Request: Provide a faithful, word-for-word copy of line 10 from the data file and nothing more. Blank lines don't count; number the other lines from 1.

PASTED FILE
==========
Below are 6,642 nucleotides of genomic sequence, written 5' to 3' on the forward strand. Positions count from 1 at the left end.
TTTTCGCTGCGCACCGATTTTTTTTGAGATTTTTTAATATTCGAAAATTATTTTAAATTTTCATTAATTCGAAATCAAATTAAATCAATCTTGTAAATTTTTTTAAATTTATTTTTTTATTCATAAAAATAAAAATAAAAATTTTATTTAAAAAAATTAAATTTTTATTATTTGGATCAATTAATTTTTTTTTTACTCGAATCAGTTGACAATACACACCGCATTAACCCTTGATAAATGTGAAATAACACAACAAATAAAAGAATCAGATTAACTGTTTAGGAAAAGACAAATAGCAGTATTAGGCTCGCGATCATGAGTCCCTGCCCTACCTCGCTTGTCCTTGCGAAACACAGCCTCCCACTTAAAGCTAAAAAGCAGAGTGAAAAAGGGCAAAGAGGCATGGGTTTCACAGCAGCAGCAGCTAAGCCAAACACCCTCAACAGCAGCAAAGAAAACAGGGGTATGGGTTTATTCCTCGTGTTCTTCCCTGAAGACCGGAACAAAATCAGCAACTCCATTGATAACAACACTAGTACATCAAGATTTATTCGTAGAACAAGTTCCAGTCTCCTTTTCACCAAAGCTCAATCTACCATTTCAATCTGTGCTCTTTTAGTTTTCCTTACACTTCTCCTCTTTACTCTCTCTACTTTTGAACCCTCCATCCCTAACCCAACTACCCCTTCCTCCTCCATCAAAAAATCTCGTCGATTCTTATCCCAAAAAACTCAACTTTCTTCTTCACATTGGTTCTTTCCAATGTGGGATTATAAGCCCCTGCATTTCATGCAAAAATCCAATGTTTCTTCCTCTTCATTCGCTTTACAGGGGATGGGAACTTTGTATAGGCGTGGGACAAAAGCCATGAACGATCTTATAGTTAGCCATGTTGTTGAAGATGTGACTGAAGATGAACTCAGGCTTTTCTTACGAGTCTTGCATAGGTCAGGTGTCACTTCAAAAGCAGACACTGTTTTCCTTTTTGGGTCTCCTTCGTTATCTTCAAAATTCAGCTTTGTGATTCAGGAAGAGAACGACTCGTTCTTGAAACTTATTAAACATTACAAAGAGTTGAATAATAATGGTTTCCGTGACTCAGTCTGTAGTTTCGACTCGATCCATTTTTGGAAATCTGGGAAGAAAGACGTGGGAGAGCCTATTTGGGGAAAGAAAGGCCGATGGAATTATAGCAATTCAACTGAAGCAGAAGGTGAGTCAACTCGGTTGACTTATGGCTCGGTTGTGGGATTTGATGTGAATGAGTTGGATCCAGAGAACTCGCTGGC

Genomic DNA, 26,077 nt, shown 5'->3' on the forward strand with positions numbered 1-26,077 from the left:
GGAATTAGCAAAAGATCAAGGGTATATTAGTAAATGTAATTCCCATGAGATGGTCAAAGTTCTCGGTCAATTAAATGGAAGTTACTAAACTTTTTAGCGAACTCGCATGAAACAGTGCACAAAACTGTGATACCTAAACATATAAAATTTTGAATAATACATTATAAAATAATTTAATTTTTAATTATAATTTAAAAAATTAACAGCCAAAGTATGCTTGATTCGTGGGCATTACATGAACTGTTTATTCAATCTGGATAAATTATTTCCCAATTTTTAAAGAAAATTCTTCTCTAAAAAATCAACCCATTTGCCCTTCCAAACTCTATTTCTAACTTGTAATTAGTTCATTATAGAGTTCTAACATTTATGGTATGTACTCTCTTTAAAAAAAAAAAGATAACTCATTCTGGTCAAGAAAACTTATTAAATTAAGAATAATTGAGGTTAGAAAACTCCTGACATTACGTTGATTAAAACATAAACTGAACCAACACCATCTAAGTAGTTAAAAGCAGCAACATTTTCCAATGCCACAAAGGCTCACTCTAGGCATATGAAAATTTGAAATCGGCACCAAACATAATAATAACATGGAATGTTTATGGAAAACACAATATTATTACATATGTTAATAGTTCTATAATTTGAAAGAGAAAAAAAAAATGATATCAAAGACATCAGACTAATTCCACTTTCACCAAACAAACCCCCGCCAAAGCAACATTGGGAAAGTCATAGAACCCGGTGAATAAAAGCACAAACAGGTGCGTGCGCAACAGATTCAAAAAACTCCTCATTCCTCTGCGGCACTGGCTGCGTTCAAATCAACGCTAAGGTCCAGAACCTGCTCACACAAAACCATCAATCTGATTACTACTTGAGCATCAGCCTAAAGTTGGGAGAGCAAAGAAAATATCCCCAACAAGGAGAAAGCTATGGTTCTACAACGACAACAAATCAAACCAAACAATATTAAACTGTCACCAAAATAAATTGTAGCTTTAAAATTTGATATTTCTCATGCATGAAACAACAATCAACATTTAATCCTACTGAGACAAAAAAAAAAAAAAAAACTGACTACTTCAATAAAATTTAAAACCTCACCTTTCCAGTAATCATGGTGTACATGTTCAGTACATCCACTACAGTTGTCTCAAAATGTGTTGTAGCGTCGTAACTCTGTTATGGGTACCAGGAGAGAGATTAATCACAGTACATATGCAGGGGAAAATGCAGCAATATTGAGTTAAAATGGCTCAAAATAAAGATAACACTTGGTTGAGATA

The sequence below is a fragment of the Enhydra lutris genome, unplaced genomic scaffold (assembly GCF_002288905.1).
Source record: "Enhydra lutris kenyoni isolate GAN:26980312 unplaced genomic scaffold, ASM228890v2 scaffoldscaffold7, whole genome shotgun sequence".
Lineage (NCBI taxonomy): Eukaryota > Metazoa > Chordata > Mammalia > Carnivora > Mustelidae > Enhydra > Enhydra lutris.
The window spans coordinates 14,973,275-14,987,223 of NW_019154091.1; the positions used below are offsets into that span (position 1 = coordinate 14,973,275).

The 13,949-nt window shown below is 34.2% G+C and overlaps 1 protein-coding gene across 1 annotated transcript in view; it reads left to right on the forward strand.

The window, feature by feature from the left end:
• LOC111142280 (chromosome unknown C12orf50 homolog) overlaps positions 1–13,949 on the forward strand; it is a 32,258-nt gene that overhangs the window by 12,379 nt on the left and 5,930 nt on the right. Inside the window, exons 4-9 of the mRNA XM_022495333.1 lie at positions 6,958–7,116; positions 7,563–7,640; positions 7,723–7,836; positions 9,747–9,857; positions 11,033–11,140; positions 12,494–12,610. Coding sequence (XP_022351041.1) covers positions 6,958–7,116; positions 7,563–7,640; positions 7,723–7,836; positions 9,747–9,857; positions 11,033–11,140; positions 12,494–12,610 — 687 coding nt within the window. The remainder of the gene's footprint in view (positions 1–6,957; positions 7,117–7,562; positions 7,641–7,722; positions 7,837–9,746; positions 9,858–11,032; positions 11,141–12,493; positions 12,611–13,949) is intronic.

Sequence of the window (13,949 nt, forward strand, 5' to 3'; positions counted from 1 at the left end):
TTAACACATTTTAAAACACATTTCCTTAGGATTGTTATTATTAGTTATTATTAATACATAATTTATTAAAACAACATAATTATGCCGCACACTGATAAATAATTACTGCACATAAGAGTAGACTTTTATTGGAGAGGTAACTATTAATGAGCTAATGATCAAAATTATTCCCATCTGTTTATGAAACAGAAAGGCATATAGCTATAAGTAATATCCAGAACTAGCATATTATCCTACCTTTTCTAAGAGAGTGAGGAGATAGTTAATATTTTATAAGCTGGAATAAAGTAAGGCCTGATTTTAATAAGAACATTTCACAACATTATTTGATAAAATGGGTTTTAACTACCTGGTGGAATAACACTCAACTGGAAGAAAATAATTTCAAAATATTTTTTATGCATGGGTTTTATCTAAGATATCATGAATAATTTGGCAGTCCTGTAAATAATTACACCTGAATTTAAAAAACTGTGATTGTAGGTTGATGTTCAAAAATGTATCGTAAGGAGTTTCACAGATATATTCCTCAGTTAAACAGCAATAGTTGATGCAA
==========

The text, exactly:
The window, feature by feature from the left end: